I got my start in journalism by reviewing concerts for IndianapolisMusic.Net. At the time, I had no significant exposure to local music and very little experience in writing outside of my classroom. I'll be eternally grateful to folks like Matt Fetcher and Steve Hayes who gave me a chance to voice my (at the time very) uninformed opinion and let me hone my craft on their website.
I remember, at the time, then-Mayor Bart Peterson talked about making this a city for the arts. But I guess Peterson didn't consider music an art. Because throughout his time in office, the city had a very contentious relationship with the all-ages crowd that attended concerts and events at venues like Festivillia, the Emerson Theater, and Solidarity Books.
Solidarity Books Collective was a hangout for various groups, including the Green Party and members of the hardcore music scene. In August, 2003 it was raided by the Indianapolis Fire Department, Indianapolis Police Department, the Seattle Police Department, a bomb squad, and agents from the federal Bureau of Alcohol, Tobacco, Firearms, and Explosives. The SPD and the ATF agents were in town because the National Governor's Association were being held in downtown Indianapolis. IFD claimed they had a tip on some minor fire code violation, but found nothing. IPD and SPD proceeded to search the entire building, including the rooms on the second floor where several people lived and had their personal belongings stored. Of course, without a warrant.
IFD issued citations for stuff like a lack of fire extinguishers, and later, IPD claimed they were looking for "weapons and chemicals", even though Solidarity Books promoted non-violent forms of protest.
Solidarity Books sued the city with assistance from the Indiana Civil Liberties Union, but I'm unaware of how the lawsuit was resolved. What I do know is that Solidarity Books is no longer around. And sadly, that's a reoccurring theme in this town when someone provides a safe, drug-free environment for young people to hang out in.
The Emerson Theater had a run-in with IPD in 2004. The all-ages venue allowed smoking at the time, so it was common for people who wanted a breath of fresh air to go outside in front of the venue to get a breath of fresh air. This crowd would often increase when a band wasn't performing. One night, IPD officers ordered about a dozen people back inside because they were chasing a few kids who reportedly stole from a nearby restaurant. A few minutes later, a band ended their set and about 200 people started piling out of the venue: some to leave, some to get some food from the nearby McDonalds, and others to get fresh air. A few IPD officers noticed this and, remembering the order to stay inside the venue from earlier, ticketed over 200 people for loitering. Among those people was Matt Fetcher, who was the editor of Indianapolis Music.Net. Even though the prosecutor's office dropped the charges after a few weeks, it sent a chilling message to hundreds of youth: you aren't welcome in this town. The Emerson Theater now doesn't allow re-entry to any of their patrons unless they're over 21.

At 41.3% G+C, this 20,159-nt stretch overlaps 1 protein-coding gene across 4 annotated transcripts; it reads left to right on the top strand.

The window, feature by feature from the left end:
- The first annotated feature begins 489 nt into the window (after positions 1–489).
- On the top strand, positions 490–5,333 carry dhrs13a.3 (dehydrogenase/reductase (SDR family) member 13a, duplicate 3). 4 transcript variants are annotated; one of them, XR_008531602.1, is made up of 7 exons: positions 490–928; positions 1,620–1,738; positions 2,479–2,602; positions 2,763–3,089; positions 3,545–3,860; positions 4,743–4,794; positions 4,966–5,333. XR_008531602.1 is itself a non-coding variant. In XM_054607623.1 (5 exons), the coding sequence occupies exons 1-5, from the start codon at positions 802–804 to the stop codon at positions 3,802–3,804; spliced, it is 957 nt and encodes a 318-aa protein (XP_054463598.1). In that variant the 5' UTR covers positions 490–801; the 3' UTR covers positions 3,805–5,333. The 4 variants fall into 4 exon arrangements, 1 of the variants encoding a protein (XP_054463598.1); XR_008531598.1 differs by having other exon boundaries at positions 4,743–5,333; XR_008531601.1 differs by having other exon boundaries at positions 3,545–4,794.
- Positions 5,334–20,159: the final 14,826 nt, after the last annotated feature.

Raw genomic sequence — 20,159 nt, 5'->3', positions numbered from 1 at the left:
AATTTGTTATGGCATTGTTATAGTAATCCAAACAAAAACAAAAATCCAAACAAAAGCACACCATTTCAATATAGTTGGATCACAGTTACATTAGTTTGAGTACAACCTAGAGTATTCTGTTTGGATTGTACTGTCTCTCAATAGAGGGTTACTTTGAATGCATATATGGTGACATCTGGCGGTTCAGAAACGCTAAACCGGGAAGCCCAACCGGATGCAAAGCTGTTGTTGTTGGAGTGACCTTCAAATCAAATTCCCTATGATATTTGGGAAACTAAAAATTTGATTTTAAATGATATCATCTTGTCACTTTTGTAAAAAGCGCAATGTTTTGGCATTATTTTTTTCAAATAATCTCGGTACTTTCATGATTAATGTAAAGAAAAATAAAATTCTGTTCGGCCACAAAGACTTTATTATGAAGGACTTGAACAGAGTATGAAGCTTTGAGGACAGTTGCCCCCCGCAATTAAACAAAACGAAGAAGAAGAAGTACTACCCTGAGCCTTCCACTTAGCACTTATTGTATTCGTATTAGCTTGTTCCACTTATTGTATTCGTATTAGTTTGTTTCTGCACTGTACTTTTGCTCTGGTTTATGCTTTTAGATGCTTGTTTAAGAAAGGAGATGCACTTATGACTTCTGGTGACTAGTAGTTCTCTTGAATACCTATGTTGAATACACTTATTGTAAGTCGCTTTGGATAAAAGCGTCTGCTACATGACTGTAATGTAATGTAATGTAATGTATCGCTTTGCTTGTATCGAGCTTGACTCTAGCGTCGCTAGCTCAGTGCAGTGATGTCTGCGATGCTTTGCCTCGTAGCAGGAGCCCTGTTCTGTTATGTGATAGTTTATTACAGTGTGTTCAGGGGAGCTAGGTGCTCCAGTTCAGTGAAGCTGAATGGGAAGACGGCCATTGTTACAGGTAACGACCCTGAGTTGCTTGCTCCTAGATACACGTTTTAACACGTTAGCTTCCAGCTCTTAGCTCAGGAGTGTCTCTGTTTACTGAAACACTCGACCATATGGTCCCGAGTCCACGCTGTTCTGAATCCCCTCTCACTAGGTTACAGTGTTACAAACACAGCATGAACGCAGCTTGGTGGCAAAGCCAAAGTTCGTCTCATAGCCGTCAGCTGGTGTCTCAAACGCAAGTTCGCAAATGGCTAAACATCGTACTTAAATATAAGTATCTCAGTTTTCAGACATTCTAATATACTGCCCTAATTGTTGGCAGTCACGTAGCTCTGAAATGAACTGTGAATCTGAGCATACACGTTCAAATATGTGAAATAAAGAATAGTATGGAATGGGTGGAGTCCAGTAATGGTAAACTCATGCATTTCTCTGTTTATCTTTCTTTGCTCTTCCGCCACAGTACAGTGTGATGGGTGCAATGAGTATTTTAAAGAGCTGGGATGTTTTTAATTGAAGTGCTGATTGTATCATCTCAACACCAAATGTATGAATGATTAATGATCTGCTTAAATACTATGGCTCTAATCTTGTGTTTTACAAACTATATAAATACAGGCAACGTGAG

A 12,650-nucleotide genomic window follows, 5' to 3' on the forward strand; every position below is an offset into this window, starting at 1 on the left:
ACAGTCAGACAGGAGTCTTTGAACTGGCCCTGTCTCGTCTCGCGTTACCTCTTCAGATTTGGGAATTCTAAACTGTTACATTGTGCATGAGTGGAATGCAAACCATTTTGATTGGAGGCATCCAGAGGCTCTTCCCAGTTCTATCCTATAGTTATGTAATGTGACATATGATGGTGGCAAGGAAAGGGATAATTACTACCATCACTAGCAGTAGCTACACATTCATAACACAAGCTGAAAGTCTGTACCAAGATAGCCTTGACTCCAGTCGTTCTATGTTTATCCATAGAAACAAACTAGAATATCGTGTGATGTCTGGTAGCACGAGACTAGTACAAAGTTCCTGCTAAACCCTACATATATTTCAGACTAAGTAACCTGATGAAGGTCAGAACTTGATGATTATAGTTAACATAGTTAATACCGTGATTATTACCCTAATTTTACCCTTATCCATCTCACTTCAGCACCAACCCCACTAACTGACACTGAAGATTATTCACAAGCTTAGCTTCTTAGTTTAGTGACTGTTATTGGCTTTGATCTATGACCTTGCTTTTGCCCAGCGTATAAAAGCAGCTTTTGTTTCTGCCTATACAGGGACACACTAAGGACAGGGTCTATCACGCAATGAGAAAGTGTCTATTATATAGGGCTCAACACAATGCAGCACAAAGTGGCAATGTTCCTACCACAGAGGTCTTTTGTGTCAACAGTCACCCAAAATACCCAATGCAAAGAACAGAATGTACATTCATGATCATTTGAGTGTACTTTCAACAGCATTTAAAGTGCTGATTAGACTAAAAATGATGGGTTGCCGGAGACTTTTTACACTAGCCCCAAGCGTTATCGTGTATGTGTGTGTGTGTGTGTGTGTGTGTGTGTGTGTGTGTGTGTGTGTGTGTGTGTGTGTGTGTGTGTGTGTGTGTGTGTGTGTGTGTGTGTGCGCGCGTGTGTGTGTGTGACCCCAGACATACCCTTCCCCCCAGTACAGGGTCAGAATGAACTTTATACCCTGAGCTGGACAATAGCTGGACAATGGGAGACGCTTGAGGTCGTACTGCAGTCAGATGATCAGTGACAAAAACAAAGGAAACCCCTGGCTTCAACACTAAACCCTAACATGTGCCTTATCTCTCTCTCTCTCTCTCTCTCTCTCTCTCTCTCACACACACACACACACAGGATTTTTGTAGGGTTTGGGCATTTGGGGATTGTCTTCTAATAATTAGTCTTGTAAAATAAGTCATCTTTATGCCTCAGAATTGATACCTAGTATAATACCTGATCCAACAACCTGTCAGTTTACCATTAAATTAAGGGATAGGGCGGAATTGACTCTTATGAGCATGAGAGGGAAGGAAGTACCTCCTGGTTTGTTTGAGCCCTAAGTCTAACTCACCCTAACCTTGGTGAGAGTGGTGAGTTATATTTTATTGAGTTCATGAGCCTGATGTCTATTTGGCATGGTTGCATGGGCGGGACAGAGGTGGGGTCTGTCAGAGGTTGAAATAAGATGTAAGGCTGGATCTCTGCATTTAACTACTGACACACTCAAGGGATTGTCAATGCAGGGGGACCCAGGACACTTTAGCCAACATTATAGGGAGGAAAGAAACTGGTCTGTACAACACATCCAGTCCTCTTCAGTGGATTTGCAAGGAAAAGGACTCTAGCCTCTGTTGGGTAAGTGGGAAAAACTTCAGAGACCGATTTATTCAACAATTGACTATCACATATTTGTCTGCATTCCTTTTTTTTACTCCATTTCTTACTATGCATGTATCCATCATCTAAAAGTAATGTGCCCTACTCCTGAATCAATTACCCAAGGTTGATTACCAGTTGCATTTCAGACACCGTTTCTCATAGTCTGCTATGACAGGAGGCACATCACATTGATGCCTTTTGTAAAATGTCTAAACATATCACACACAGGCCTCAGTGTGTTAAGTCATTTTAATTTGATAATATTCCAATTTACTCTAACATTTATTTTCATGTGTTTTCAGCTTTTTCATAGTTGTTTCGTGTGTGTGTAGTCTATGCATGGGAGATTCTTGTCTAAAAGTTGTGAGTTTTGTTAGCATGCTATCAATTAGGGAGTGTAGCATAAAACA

And these are just the stories that were picked up my mainstream media (though at the time, I remember reading most of the coverage in NUVO rather than The Indianapolis Star).
While the art galleries and exhibits and events that are found in areas like Massachusetts Avenue and Fountain Square are certainly deserving of our support, so too are the efforts of the local music community, especially when it comes to those under the age of 21. Often, these music venues cater to a crowd that doesn't have a lot to do, and don't live in the best of neighborhoods. And if the powers-that-be in this town would just leave them alone and let them go about their business (or heaven forbid, actually support them instead of throwing money away to some of the more useless endeavors we support), it would help tremendously. And if young people in this town had positive experiences to remember, maybe they wouldn't be so eager to move out of this city or state at the first possible chance.